Background and plans Many global change drivers (GCDs) lead to chronic alterations in resource availability. As communities change through time in response to these GCDs, the magnitude and direction of ecosystem responses are also predicted to change in a non-linear fashion. We proposed to examine whether plant community dynamics are predictive of shifts in ecosystem… Read more »
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The Gulf of Mexico dead zone is predicted to be a near record size in 2019. By the end of summer, the hypoxic region at the mouth of the Mississippi River is expected to occupy over 22,000 square kilometers—an area the size of Massachusetts. The culprit? Nitrogen-based fertilizers applied to crops across the Midwest that… Read more »
Inspired by several citizen science projects, a team from Bonanza Creek LTER studied how changes to season lengths in Interior Alaska affected native and non-native species.
Researchers at Mo’orea LTER did not observe evidence that corals acclimatize to ocean acidification, but they did observe that some are more sensitive to it than others.
Farmers have known for centuries that fertilizer and irrigation help boost crop growth. But how does long-term application of fertilizer and water affect the composition of surrounding plant communities? In a study based at the Cedar Creek LTER, early signs suggest that added water and nutrients support the survival of new species and encourage more… Read more »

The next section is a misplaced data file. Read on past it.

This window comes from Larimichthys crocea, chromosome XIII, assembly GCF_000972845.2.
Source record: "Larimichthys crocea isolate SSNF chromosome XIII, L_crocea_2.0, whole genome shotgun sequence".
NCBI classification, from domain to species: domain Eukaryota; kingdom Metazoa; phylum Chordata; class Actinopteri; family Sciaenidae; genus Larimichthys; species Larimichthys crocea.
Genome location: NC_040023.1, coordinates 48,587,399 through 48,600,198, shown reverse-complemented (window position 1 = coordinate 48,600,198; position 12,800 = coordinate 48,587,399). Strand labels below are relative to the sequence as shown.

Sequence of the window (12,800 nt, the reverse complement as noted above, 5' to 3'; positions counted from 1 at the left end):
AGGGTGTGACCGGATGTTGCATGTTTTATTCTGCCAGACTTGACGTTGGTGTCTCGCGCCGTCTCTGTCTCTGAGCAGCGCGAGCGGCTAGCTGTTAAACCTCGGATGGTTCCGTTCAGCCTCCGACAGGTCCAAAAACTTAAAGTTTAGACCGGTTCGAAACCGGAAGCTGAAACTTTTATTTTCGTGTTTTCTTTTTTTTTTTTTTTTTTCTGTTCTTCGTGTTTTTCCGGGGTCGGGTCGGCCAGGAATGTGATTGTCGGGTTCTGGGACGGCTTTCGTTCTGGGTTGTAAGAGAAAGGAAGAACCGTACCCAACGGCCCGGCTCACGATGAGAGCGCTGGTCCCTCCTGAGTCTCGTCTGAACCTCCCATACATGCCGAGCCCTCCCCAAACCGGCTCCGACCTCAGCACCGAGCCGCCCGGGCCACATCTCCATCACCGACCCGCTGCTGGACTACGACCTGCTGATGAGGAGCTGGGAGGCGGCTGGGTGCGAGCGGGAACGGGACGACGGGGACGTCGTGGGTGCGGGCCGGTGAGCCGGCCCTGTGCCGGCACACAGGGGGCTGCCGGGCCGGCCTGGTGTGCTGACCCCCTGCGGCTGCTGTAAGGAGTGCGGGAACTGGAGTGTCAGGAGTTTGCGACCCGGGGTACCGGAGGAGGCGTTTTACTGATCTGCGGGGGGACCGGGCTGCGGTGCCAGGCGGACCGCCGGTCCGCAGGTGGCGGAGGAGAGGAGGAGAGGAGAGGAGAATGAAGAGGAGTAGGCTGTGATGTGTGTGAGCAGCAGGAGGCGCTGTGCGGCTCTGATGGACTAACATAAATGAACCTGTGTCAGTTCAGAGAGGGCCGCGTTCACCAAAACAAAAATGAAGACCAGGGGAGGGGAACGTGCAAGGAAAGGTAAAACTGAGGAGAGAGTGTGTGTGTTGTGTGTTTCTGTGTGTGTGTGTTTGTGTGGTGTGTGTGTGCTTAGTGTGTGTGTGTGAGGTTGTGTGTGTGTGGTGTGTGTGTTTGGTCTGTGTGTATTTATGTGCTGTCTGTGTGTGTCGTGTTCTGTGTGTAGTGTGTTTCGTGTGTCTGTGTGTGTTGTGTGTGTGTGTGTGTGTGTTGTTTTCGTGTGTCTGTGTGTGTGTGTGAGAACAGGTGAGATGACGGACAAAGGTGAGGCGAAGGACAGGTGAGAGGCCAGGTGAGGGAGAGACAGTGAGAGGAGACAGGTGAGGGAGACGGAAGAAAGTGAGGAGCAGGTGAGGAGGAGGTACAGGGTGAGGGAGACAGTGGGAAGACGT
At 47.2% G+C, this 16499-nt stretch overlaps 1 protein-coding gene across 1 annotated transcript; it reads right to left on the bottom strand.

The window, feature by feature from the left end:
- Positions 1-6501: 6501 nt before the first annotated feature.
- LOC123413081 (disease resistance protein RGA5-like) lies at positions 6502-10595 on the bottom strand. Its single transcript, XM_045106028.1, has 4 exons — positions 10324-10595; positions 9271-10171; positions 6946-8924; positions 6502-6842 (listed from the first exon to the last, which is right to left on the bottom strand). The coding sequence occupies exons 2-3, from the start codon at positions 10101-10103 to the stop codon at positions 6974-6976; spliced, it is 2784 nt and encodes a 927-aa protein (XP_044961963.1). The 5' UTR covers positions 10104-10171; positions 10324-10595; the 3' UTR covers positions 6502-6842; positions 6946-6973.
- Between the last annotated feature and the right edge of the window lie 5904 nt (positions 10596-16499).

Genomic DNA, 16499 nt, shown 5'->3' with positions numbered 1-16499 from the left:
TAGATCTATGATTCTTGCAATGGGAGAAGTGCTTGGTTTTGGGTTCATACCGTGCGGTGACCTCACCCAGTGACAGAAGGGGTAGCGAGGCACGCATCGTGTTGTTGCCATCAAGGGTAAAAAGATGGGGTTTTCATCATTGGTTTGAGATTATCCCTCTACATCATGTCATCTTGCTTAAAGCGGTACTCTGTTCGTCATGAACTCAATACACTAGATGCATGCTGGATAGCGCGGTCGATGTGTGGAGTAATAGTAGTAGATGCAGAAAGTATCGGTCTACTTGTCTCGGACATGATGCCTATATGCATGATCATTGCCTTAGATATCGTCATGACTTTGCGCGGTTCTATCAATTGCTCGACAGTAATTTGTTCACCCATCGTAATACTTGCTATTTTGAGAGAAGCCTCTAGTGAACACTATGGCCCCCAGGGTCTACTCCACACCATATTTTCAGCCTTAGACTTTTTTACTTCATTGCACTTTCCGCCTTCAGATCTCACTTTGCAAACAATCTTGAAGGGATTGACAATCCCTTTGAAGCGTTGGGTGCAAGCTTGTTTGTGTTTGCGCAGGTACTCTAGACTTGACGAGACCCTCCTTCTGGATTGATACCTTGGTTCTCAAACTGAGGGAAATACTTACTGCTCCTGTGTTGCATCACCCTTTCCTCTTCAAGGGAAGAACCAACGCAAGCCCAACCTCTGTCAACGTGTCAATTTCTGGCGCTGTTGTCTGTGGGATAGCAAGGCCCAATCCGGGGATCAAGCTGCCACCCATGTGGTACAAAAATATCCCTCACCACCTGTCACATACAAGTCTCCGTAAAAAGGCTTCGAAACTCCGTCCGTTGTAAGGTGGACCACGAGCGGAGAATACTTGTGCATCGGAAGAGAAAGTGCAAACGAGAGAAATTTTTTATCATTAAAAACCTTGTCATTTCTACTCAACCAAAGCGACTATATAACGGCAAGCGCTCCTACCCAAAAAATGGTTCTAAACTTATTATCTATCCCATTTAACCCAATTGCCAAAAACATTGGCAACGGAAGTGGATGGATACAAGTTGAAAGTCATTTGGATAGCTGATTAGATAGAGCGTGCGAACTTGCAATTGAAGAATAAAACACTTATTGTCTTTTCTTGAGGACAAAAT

Fires and floods are becoming all too common for coastal Southern California residents — but are these ‘extreme’ events likely to become even more frequent? Answering this question requires a comprehensive understanding of precipitation patterns in the region and how they are likely to change in the coming decades. Most previous research on climate change… Read more »
Researchers from Coweeta LTER are changing the way we monitor drought by showing that indicators of drought can be monitored at large spatial scales and in near real-time.
The Knights Who Say “Ni” would be delighted by a growing trend across many of the planet’s major biomes—tree and grass species are being taken over by shrubbery. Unfortunately, this phenomenon isn’t so favorable for native vegetation that struggles to compete with an invading shrub army (the term ecologists often use is ‘woody plant encroachment’)…. Read more »
Multidisciplinary research is a positive shift toward understanding the complexity of human-natural systems. However, combining social science and ecological science methods does not necessarily equate to integration of ideas. Drawing from their urban ecology and environmental anthropology backgrounds, a group of LTER researchers propose using conceptual frameworks that go beyond characterizing social-ecological interactions as stepwise… Read more »